Dust, Laurent Delaye Gallery, London, 15 January – 27 February 1999

The text below is reprinted with permission – all rights reserved



Roy Exley, ‘Mark Dean: Dust’, Untitled 18 (Spring 1999)

Mark Dean is a film connoisseur who likes to re-cycle and re-invent iconic clips of classic film, whether it be Peeping Tom, the original Frankenstein, or film painstakingly excavated from the Imperial War Museum archives. There are traces of the obsessive around Dean’s oeuvre, suggestions of good old English eccentrism – a dying trait. His specialism is the re-invention, the transmutation of definitive celluloid moments into something infinitely more mesmeric. Dean’s video works, in this show at Laurent Delaye, drive themselves into the viewer’s psyche through their insistent repetitions, either rapid or langorous.

Dean’s work is preoccupied with re-working the past so that it can engage the present. Fragments of film, rescued from obsolescence, are melded into quasi-sacred video pieces which become sites of contemplation, the moment turned in on itself again and again in a mesmeric cycle of repetitions. Directly facing the viewer on entering the gallery is a wall-projection of Dean’s video work The End (Mad Max + 90 x 4), 1998. As poignant and riveting as Jim Morrison’s song of the same title, this piece has extracted the final few frames from Mad Max, where we speed down a road towards a seemingly infinite, flat horizon, in those last few moments prior to the fade. Dean not only sends these frames into an endless spasm of repetitions, but has also rotated the horizon through 90 degrees, four times (hence the title). The centre, however, is not quite in register so we witness four distinct lines of broken white road markings moving towards us, leaving a void in the centre of the screen into which our eyes are inexorably drawn, as if hurtling into an endless tunnel- an archetypal SF scenario. The dramatic effect of the final, postapocalyptic moments of Mad Max is magnified by Dean’s interventions, the viewer’s gaze trapped by the involutions of that recurrent moment. Suspended in that instant, reflections well up – where was your life at when you first watched Mad Max?, much in the vein of ‘Where were you when you first heard of Kennedy’s assassination or Diana’s death?: Paradoxically, through his iconoclastic snatching of film fragments, Dean’s re-working re-inforces our past experience of that film, while at the same time hauling it into the present.

In The Transparency of Evil, Jean Baudrillard stated that “A photographic image must have the quality of a universe from which the subject has withdrawn (but must be allowed to reenter).” Mark Dean facilitates these re-entries into this universe through his work. He disempowers the narrative by interrupting its flow, giving the viewer a more objective experience of its armatures- its visual props – so that the abstracted scene becomes a universe of its own which we continually enter, withdraw and re-enter, invoking shades of that hypnagogic state between waking and sleep.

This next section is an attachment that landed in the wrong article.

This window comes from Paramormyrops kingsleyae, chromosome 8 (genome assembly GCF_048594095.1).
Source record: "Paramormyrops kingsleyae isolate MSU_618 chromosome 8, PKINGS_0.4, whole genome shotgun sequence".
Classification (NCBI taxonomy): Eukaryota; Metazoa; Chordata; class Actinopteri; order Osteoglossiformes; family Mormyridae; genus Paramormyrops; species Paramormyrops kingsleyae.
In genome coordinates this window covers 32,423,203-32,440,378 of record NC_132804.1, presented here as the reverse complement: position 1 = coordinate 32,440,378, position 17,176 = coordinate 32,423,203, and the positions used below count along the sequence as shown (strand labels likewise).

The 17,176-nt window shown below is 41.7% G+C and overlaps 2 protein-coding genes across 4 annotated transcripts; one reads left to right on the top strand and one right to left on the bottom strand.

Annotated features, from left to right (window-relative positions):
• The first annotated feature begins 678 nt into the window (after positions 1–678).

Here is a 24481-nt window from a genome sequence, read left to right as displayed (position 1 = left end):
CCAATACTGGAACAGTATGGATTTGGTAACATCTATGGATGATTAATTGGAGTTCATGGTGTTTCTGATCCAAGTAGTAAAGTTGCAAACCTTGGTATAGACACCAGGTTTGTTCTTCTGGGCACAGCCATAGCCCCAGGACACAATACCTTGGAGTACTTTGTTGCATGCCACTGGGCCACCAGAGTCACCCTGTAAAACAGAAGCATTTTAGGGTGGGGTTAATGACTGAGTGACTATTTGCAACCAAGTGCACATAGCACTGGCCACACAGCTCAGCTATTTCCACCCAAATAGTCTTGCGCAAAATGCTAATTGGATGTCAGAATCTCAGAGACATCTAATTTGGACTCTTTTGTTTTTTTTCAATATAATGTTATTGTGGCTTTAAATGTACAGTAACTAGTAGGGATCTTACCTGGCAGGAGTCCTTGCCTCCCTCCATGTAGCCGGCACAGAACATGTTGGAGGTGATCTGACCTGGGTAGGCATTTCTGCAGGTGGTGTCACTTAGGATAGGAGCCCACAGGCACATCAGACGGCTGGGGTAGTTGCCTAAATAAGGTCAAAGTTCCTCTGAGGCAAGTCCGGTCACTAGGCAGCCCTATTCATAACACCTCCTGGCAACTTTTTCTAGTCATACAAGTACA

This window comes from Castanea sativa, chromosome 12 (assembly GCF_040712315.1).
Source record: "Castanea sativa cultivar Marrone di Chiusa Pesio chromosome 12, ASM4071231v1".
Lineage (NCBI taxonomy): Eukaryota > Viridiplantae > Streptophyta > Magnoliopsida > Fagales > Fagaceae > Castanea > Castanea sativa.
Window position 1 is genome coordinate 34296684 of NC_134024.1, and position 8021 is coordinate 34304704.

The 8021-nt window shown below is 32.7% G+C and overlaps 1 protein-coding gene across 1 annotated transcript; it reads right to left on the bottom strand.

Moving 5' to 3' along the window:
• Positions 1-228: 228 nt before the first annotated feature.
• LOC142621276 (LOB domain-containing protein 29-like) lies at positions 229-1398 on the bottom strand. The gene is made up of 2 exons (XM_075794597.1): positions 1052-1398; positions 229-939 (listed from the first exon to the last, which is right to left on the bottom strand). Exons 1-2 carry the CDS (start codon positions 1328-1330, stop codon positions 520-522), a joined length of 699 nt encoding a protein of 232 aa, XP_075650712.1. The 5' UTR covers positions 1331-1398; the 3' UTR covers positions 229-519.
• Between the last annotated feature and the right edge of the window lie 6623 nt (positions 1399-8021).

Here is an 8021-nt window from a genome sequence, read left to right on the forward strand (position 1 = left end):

Dean’s New Life (Frankenstein Drawn and Quartered), 1998, is a video piece which is much more torpid in its demeanour, in fact the cyclical, repetitive changes are so muted as to be almost undetectable, as a barely-human countenance evolves and transmutes into a pseudo-beast from hell, only to return again to its former state. Not only are the changes painfully slow, but they are also extremely marginal, it becomes an effort to recall the other materialisation when its opposite is current. Here, Dean transposes two adjacent moments from the original film, during the exhumation scene, accompanied by its eerily grating synthesised sound-track. Untitled (My Way Home+-,resting pulse) has an autobiographical slant, whereby through an autobiographical film by Bill Douglas, Dean superimposes his own autobiographical reflections on the image of a young Douglas, played in the film by Stephen Archibald. Again slowed down so that it hovers between the film-still and its movie, an almost moribund state, this extract suggests that limbo of the hypnagogic state, or, more ominously, that between life and death. A young boy’s head on a pillow appears motionless, time is arrested, but this is a video monitor so let’s wait and see, wait and see, wait, wait, wait and see. Like searching for signs of life on Mars, patience and perspicacity are finally rewarded by what seems to be a faint flush of life. You need plenty of time on your hands to appreciate this show, in which life and death are constant companions, vying with each other across the uncertainties of time.

Dean cleverly plays with and distorts our perception of time: in how many ways can it link life and death? His video work currently showing in Heavier than Air at the Imperial War Museum is taken from film footage from a camera gun in a Luftwaffe Focke-Wulf 190 as it closes in on a U.S. Air Force Boeing B-17, which parallels the feeling of disappearing down a tunnel in the Mad Max piece, in this instance tracer bullets replace road-markings, but the imminence of death still hovers over the scenario. Dean told me of the disquieting hours he spent in the Museum perusing camera-gun footage whose visuals were just as disturbing as watching a never-ending snuff-movie – the horrors of war reduced to celluloid spectacle. Dean’s intelligently wrought pieces are defeated by the peremptory glance but, conversely, intensified and consummated by the prolonged and discerning gaze, their subtlety calls for a patient response, their intentionality only realised and reached through the viewer’s participation.